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Among the Chinese of to-day, as with the inbabitants of ancient Babylon, the days which are deemed favorable or otherwise for business transactions, farming operations, or for traveling are still determined by astrologers, and are indicated in an official almanac published annually at Pekin by the Imperial Board of Astronomers. The various tribes of the island of Madagascar also are exceedingly superstitious in regard to the luck or ill-luck attending certain days, and the lives of children born at an unlucky time are sometimes sacrificed to save them from anticipated misfortune.

Natives of the Gold Coast of West Africa, in their divisions of the year, observe a long time "consisting of nineteen lucky days, and a short time" of seven equally propitious days. The seven days intervening between these two periods are considered unlucky, and during this time they undertake no voyages nor warlike enterprises. Somewhat similar ideas prevail in Java and Sumatra, and in many of the smaller islands of the Malay Archipelago. The Cossacks of western Siberia, the natives of the Baltic provinces of the Russian Empire, and the Laplanders of the far North, all adapt their lives to the black and white days of their calendar. The peasantry of West Sussex in England will not permit their children to go blackberrying on the tenth day of October, on account of a belief that the Devil goes afield on that day, and bad luck would surely befall any one rash enough to eat fruit gathered under such circumstances. The same people believe that all cats born in the month of May are hypochondriacs, and have an unpleasant habit of bringing snakes and vipers into the house.

Among the Moslems of India there are in each month seven evil days, on which no enterprise is to be undertaken on any consideration. Some of the peculiar superstitions of these people with regard to traveling on the different week-days are shown in "Zanoon-E-Islam, or the Customs of the Mussulmans of India," by Jaffur Shurreef. Thus, if any one proposes journeying on Saturday, he should eat fish before starting, in order that his plan may be successfully accomplished, but on Sunday betel-leaf is preferable for this purpose. In like manner, on Monday he should look into a mirror in order to obtain wealth. On Tuesday he should eat coriander-seed, and on Wednesday should partake of curdled milk before starting. On Thursday, if he eat raw sugar he may confidently anticipate returning with plenty of merchandise; and on Friday, if he eat dressed meat, he will bring back pearls and jewels galore.

Some idea of the beliefs current in the mother country during the last century may be obtained by a study of the advertisements of astrologers and medical charlatans in the public press of that period. For example, in the year 1773 one Sylvester Partridge, proprietor and vendor of antidotes, elixirs, washes for freckles, plumpers for rounding the cheeks, glass eyes, calves and noses, ivory jaws, and a new receipt for changing the color of the hair, offered for a consideration to furnish advice as to the proper times and seasons for letting blood, and to indicate the most favorable aspect of the moon for drawing teeth and cutting corns. He proffered counsel, moreover, as to the avoidance of unlucky days for paring the nails, and the kindest zodiacal sign for grafting, inoculation, and opening of bee-hives.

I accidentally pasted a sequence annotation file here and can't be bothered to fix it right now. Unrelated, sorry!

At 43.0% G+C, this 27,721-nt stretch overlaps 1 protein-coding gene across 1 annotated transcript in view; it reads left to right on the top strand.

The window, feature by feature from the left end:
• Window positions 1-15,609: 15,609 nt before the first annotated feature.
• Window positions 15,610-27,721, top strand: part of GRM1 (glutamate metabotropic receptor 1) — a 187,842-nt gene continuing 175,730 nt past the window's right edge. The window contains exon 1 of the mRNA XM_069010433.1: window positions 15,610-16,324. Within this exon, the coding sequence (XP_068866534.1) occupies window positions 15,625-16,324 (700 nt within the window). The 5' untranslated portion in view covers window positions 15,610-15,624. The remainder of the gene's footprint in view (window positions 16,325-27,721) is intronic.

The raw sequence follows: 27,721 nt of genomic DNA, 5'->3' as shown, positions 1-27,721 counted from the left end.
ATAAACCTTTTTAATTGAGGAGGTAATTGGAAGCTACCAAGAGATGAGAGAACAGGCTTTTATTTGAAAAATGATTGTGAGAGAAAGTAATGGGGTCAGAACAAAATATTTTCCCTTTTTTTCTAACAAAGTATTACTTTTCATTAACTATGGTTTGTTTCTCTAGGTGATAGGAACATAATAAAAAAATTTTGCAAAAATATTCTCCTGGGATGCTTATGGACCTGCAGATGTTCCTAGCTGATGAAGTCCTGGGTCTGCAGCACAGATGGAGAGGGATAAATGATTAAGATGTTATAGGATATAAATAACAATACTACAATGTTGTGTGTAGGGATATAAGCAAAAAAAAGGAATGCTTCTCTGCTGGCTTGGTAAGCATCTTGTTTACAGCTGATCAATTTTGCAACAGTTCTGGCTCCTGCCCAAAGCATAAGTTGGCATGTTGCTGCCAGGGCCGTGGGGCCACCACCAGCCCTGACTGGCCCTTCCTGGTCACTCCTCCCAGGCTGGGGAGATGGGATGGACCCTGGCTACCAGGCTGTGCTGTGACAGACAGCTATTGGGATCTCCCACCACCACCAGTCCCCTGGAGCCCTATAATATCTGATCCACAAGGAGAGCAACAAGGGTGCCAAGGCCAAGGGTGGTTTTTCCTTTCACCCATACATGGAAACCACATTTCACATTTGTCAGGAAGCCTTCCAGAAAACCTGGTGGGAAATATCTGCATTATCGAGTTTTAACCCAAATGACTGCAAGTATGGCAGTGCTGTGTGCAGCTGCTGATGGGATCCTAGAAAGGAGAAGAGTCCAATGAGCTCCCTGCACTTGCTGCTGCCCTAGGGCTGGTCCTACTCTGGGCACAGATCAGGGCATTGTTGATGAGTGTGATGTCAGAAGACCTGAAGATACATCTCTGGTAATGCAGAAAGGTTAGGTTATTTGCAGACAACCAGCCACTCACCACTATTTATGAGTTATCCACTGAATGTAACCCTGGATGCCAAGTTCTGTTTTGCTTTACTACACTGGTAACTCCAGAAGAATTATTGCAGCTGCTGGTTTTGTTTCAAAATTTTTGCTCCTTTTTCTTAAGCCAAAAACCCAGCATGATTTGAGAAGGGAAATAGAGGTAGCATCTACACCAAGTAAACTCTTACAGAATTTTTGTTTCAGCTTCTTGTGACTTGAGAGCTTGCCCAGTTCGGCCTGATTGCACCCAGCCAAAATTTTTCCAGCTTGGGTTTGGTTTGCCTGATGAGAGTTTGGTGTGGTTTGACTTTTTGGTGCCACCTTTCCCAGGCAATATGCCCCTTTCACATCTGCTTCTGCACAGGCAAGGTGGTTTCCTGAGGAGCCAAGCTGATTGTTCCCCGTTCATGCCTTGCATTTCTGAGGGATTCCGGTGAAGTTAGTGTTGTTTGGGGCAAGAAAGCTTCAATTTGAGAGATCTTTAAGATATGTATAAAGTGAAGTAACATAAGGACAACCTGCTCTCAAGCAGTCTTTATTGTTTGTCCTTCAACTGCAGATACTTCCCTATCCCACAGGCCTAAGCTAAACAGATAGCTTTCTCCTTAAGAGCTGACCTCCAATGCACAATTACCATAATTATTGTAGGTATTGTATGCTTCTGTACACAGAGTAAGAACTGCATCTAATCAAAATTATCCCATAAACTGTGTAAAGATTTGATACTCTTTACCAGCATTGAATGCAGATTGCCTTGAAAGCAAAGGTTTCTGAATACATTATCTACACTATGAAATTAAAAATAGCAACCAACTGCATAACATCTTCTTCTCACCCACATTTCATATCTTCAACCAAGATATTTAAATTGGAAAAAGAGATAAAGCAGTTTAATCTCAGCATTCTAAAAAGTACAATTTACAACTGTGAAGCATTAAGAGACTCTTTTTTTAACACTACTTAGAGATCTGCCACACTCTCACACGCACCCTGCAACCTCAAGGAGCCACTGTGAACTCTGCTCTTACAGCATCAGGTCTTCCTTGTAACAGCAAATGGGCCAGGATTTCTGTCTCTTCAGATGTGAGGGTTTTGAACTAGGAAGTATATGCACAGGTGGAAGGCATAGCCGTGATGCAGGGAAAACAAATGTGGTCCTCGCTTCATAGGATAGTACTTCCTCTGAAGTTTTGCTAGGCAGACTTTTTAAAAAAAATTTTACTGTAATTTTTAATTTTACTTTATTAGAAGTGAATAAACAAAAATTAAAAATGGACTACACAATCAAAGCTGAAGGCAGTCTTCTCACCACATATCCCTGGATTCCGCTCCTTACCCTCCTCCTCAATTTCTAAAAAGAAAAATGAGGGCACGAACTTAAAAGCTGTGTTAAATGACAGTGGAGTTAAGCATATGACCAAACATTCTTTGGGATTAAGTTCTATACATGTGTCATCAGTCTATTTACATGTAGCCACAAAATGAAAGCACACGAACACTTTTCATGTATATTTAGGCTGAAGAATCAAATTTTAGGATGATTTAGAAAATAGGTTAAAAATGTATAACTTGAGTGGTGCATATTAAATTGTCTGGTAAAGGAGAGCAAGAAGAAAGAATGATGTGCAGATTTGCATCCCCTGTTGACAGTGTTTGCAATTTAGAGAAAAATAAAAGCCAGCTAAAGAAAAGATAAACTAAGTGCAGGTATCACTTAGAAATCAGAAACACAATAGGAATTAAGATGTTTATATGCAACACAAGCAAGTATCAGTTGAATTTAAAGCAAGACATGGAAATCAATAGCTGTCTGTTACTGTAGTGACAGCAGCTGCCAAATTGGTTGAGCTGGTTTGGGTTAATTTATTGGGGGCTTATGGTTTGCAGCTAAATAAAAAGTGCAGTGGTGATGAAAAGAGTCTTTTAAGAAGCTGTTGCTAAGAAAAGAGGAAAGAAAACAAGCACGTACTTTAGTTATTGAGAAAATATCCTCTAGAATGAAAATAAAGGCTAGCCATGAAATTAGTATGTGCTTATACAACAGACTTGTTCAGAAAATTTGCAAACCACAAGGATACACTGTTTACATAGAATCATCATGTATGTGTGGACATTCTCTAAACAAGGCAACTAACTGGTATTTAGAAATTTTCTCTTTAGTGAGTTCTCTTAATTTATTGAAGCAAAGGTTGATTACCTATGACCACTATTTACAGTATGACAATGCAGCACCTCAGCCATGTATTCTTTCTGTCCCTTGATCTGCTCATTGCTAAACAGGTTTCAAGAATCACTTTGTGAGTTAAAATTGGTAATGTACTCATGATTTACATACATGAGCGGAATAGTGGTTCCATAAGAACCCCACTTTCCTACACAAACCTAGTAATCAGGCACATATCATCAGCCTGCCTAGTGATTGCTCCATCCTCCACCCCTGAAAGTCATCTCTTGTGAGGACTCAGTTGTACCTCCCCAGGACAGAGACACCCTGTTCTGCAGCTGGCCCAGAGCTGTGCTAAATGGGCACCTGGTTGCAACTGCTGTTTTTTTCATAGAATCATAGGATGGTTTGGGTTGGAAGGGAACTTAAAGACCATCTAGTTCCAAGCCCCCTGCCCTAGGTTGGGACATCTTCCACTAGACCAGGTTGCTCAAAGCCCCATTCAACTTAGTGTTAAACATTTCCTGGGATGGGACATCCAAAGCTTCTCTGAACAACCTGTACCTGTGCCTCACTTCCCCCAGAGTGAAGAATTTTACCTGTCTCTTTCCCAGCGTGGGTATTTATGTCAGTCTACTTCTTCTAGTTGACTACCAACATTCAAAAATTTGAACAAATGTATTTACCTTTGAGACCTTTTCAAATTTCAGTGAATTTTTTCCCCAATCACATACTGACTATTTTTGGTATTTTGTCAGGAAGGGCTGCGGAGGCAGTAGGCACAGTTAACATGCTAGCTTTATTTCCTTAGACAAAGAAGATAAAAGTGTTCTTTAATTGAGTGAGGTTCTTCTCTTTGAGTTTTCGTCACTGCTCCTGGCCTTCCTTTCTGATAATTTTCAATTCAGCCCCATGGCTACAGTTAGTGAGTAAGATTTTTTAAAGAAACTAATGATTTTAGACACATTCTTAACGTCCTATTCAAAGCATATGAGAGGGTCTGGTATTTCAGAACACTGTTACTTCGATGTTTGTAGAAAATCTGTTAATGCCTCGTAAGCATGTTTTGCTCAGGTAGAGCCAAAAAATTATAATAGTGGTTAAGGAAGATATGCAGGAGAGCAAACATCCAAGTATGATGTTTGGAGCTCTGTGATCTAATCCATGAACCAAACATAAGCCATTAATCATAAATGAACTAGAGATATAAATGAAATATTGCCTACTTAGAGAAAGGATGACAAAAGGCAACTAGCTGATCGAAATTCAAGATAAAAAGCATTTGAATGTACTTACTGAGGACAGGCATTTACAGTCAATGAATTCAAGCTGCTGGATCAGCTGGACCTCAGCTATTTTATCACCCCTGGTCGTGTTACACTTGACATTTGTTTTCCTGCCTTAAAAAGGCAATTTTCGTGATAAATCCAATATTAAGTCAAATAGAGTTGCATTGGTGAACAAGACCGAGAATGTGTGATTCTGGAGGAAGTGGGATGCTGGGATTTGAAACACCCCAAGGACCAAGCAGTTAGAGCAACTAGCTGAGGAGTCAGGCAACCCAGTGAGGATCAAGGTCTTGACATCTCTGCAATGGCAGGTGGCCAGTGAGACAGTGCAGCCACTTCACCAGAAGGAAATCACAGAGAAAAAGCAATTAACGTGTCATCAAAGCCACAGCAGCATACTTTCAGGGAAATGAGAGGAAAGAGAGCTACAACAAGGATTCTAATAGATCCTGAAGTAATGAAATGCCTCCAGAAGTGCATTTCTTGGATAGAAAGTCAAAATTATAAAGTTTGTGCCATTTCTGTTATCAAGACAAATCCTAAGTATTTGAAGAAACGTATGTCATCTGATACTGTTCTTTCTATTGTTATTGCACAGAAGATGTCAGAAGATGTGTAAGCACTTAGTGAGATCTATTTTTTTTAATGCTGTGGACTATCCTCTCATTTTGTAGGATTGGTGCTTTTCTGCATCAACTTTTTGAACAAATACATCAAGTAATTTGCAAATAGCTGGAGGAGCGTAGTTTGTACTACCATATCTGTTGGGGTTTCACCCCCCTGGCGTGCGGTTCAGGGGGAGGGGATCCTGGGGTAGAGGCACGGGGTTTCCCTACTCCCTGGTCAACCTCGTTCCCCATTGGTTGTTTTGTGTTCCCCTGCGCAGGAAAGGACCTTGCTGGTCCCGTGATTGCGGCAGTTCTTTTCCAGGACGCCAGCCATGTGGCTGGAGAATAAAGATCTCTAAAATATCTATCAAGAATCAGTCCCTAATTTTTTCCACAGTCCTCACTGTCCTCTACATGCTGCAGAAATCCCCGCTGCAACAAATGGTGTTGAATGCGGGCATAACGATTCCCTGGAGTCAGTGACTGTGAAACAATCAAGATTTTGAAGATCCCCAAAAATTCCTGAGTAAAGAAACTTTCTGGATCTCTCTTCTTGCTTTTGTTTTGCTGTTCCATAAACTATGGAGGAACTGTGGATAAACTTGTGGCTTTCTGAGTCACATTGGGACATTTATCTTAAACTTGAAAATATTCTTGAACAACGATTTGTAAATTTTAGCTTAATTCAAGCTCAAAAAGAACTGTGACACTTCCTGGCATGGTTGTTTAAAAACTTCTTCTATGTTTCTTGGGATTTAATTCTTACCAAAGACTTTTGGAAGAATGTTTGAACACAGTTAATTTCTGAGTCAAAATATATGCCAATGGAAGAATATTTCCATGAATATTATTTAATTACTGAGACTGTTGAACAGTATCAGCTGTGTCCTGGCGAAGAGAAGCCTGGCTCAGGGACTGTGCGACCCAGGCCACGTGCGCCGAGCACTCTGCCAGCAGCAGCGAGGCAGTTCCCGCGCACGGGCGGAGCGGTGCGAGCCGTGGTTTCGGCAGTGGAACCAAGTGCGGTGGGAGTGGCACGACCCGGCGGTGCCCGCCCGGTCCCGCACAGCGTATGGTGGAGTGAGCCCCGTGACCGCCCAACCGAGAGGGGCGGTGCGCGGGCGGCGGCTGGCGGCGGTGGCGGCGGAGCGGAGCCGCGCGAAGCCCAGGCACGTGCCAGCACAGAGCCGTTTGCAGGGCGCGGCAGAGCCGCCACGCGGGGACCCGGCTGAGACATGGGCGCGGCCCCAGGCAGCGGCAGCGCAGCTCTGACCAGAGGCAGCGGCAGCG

In enlightened England there are still to be found many people who believe that the relative positions of the sun, moon, and planets are prime factors in determining the proper times and seasons for undertaking terrestrial enterprises. Zadkiel's Almanac for 1898 states that natural astrology is making good progress towards becoming once more a recognized science. To quote from the preface of this publication:--

As the whole body of the ocean is not able to keep down one single particle of free air, which must assuredly force its way to the surface to unite with the atmosphere, so cannot the combined forces of the prejudice and studied contempt of all the soi-disant "really scientific men" of the end of the century prevent the truth of astrologia sana from soaring above their futile efforts to crush it down, to join the great atmosphere of natural science, to enlighten the human mind in its onward course and effort,--"to soar through Nature up to Nature's God."

One example may suffice to exhibit the character of the predictions given in this same work. Under the caption, "Voice of the Stars," August, 1898, the writer says that the stationary positions of Saturn and Uranus are likely to shake Spain (and perhaps Tuscany) physicilly and politically about the 10th or 11th insts. There will be strained diplomatic relations between the United States and Spain; for Mars in the sign Gemini, and Saturn in Sagittarius, must create friction and disturbance, in both countries.

The Jewish current beliefs in the influence of certain days and seasons appear to have been mostly derived from the Romans of old. Even nowadays among the Jews no marriages are solemnized during the interval of fifty days between the Feast of the Passover and Pentecost; and formerly the favorite wedding days were those of the new or full moon. In Siam the eighth and fifteenth days of the moon are observed as sacred, and devoted to worship and rest from ordinary labor. Sportsmen are forbidden to hunt or fish on these days. The Siamese astrologers indicate the probable character of any year by associating it with some animal, upon whose back the New Year is represented as being mounted.

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